# Prove f'(0) = 0: An Even Function Homework Solution

• Glissando
In summary, we are trying to prove that for an even function f(x) with a derivative at all points, f'(0) = 0. We start with the equation f(x) = f(-x), which is true for all even functions. Then, using the chain rule, we differentiate both sides to get f'(x) = f'(-x) * (-1). Since f'(x) and f'(-x) are equal, we can rewrite this as f'(x) = -f'(x). Therefore, f'(0) must equal 0 since f'(0) = -f'(-0) and f'(-0) is also equal to f'(0). This proves that f'(
Glissando

## Homework Statement

If f(x) is an even function and f'(x) exists for all x, prove that f'(0) = 0. (Hint: Start with an equation that is true for all even functions and differentiate both sides with respect to x.)

## Homework Equations

Equation true for all even functions: f(x) = f(-x)

## The Attempt at a Solution

f(x) = f(-x)

f(d/dx (x)) = f(d/dx (-x))

f(1) = f(-1)

I'm not sure if I have the notation correct when differentiating...or I could have done something like this:

f(x) = f(-x)

f' (x) = f' (-x)

f'(0) = f'(-0)

Then I'm not too sure as to what to do from there ):

Thanks for all the help <3

The derivative of f(x) is f'(x), sure. The derivative of f(-x) isn't equal to f'(-x). You need to use the chain rule to differentiate f(-x).

Dick said:
The derivative of f(x) is f'(x), sure. The derivative of f(-x) isn't equal to f'(-x). You need to use the chain rule to differentiate f(-x).

But I'm taking the derivative with respect to x... ): why do I need to use the chain rule?

Glissando said:
But I'm taking the derivative with respect to x... ): why do I need to use the chain rule?

Because f(-x) has the form f(g(x)) where g(x)=(-x). Doesn't it?

Dick said:
Because f(-x) has the form f(g(x)) where g(x)=(-x). Doesn't it?

IF I am doing this right...

f(x) = f(-x)

f' (x) = f'(-x) + f(-1) derivative of outer function times inner function plus outside function times derivative of inside function ?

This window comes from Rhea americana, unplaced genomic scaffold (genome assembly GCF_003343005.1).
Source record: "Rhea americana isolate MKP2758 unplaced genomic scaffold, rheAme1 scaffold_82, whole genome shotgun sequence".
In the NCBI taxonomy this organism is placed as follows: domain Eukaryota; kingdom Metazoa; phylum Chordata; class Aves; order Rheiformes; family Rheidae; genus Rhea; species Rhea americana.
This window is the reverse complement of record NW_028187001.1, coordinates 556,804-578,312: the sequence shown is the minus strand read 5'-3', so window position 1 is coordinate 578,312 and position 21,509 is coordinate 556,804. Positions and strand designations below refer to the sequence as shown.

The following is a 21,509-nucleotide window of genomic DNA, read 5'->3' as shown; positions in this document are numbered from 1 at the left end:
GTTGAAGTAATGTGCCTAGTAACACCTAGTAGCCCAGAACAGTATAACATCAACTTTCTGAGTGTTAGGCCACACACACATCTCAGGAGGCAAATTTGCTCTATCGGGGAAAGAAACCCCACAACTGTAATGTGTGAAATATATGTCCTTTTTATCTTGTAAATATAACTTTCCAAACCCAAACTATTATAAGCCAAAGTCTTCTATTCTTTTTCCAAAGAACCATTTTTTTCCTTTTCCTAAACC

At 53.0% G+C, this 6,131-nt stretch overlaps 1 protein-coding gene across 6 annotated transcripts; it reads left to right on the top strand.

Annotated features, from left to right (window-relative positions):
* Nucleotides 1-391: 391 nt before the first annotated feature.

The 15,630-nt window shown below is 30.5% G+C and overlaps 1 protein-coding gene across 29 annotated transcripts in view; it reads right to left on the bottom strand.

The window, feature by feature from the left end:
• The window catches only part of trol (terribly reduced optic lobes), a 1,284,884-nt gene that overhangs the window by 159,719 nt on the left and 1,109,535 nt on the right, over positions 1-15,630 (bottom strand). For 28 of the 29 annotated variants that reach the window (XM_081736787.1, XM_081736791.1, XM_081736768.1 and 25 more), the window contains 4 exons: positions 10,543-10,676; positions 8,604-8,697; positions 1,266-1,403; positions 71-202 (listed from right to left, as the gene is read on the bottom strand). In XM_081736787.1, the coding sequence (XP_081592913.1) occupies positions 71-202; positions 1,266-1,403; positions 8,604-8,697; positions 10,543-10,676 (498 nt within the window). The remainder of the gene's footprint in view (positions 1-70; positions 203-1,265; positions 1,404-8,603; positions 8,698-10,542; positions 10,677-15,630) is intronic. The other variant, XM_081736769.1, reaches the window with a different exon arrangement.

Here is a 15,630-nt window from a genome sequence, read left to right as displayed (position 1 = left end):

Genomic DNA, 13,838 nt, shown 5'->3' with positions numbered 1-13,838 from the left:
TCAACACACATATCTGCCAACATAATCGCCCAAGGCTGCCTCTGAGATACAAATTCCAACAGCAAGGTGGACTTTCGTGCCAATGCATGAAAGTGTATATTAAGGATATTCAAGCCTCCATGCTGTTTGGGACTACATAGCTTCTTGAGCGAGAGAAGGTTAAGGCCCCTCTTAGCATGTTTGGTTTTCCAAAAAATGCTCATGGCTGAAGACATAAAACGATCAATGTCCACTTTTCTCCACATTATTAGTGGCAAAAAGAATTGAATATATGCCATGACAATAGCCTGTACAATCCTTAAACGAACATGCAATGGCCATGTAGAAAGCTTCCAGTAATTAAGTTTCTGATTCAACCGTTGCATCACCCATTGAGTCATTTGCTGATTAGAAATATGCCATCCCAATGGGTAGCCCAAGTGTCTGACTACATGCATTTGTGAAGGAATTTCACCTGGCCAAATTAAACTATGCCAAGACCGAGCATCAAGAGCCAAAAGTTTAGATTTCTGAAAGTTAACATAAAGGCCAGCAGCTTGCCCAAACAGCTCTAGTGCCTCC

Thank you for your patience (:!

Glissando said:
IF I am doing this right...

f(x) = f(-x)

f' (x) = f'(-x) + f(-1) derivative of outer function times inner function plus outside function times derivative of inside function ?

Thank you for your patience (:!
No, I think you're confusing with the product rule.

Glissando said:
IF I am doing this right...

f(x) = f(-x)

f' (x) = f'(-x) + f(-1) derivative of outer function times inner function plus outside function times derivative of inside function ?

Thank you for your patience (:!

d/dx of f(g(x)) is f'(g(x))*g'(x), right? Isn't that the chain rule? If you put g(x)=(-x) what do you get for the derivative of f(-x)??

Dick said:
d/dx of f(g(x)) is f'(g(x))*g'(x), right? Isn't that the chain rule? If you put g(x)=(-x) what do you get for the derivative of f(-x)??

Goodness I hope I'm doing it right this time, thanks for bearing with me.

f'(x) = f'(g(x)) * g'(x)

f'(x) = f'(-x) * (-1)

f'(x) = -f'(-x)...= f'(x)?

God I'm feeling so dumb right now ):!

Glissando said:
Goodness I hope I'm doing it right this time, thanks for bearing with me.

f'(x) = f'(g(x)) * g'(x)

f'(x) = f'(-x) * (-1)

f'(x) = -f'(-x)...= f'(x)?

God I'm feeling so dumb right now ):!

You shouldn't feel dumb now that you are getting it right. Sure, f'(x)=(-f'(-x)). Put x=0 and tell me what f'(0) must be.

Dick said:
You shouldn't feel dumb now that you are getting it right. Sure, f'(x)=(-f'(-x)). Put x=0 and tell me what f'(0) must be.

God you're good <3

Thank you so much (:!

Of course, he is!

## What does it mean for a function to be even?

An even function is a type of function in which for every input value x, the output value is the same as the output value for -x. In other words, the function is symmetrical about the y-axis.

## How do you prove that a function is even?

To prove that a function is even, you need to show that f(x) = f(-x) for all values of x. This can be done by substituting -x into the function and simplifying the equation to show that it is equal to f(x).

## Why is it important to prove that f'(0) = 0 for an even function?

Proving that f'(0) = 0 for an even function is important because it is a property of even functions. It confirms that the function is symmetrical about the y-axis, and it also allows for easier calculations and simplifications when working with the function.

## Can a function be both even and odd?

No, a function cannot be both even and odd. An even function is symmetrical about the y-axis, while an odd function is anti-symmetrical about the origin. Therefore, a function cannot exhibit both of these properties at the same time.

## What are some real-life examples of even functions?

Some examples of even functions in real life include the cosine function (cos x) which represents the relationship between the adjacent and hypotenuse sides of a right triangle, and the area of a circle (πr^2) which is symmetrical about the y-axis.

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